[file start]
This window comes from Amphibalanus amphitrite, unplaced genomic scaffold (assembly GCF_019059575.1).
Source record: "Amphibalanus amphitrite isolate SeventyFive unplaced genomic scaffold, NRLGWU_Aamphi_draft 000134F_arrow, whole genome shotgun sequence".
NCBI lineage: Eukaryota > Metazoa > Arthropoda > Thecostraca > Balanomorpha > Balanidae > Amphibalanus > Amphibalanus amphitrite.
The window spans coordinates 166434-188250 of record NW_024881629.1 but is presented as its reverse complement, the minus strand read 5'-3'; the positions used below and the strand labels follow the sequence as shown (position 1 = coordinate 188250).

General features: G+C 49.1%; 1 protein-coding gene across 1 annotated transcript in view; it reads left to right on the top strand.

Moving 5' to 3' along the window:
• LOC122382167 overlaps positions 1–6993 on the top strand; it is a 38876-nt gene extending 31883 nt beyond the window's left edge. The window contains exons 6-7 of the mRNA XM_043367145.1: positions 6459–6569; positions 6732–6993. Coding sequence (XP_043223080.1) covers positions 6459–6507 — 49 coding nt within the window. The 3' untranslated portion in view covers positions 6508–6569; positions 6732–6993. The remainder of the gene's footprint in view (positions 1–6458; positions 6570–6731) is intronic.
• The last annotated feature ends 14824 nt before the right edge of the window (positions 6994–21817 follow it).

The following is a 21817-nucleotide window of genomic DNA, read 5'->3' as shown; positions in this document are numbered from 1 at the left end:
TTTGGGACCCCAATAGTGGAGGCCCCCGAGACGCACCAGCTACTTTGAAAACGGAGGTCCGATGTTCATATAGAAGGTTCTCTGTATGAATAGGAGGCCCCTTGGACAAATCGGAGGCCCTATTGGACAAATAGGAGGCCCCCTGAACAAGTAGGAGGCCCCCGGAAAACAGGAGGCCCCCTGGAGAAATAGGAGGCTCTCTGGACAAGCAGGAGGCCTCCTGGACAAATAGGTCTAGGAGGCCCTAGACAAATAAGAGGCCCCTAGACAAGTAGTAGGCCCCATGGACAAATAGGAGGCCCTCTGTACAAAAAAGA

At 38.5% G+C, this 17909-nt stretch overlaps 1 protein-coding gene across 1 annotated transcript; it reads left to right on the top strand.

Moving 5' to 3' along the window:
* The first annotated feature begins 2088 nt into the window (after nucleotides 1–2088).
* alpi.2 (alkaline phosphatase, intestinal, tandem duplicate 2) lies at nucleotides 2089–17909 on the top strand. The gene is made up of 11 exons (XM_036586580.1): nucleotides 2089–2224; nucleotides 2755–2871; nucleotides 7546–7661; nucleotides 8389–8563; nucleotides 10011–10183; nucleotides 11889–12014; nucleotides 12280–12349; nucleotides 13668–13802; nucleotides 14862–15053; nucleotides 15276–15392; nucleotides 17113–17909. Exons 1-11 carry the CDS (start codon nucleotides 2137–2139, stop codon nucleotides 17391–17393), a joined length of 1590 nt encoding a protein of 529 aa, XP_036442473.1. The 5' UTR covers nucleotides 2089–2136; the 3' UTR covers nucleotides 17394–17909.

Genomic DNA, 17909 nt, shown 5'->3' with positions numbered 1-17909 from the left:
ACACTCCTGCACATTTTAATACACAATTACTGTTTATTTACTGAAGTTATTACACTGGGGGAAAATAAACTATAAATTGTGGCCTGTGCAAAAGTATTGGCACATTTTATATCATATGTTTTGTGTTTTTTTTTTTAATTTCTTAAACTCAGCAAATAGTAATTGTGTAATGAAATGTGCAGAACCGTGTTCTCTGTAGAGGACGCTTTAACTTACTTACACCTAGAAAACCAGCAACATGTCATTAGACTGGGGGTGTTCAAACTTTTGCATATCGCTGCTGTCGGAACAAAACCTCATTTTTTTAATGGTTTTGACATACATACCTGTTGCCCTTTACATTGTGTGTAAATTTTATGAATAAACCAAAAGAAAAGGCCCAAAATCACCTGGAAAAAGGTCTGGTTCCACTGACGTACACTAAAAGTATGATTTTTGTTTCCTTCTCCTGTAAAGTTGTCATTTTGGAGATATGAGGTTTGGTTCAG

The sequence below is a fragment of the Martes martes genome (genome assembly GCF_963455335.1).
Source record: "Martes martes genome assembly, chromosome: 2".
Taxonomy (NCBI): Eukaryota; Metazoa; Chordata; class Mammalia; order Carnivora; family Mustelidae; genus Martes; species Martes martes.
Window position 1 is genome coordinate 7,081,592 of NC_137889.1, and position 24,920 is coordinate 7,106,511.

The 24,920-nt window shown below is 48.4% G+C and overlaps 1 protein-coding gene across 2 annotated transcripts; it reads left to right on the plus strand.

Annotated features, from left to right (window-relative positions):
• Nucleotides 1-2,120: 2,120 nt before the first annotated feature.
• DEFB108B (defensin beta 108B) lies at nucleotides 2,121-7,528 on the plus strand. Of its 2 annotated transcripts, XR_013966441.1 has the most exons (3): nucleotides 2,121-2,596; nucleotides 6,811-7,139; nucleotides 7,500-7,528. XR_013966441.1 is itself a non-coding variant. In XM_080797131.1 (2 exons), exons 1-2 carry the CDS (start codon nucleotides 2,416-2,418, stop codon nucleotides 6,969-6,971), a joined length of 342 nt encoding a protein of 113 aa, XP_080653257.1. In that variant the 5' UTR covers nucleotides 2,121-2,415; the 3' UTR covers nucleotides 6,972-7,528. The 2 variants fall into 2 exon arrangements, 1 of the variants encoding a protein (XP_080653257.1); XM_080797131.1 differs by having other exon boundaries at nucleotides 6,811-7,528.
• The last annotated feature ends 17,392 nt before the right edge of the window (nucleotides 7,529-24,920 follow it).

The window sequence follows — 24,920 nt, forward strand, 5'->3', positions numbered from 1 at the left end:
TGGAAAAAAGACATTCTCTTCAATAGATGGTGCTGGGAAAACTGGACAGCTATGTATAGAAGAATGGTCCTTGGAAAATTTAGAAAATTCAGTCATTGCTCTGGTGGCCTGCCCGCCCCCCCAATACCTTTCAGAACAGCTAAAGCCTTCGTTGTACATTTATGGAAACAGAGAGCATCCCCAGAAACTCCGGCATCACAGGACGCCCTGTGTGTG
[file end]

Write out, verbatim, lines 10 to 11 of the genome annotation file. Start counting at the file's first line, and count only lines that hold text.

TTTGGGACCCCAATAGTGGAGGCCCCCGAGACGCACCAGCTACTTTGAAAACGGAGGTCCGATGTTCATATAGAAGGTTCTCTGTATGAATAGGAGGCCCCTTGGACAAATCGGAGGCCCTATTGGACAAATAGGAGGCCCCCTGAACAAGTAGGAGGCCCCCGGAAAACAGGAGGCCCCCTGGAGAAATAGGAGGCTCTCTGGACAAGCAGGAGGCCTCCTGGACAAATAGGTCTAGGAGGCCCTAGACAAATAAGAGGCCCCTAGACAAGTAGTAGGCCCCATGGACAAATAGGAGGCCCTCTGTACAAAAAAGA

At 38.5% G+C, this 17909-nt stretch overlaps 1 protein-coding gene across 1 annotated transcript; it reads left to right on the top strand.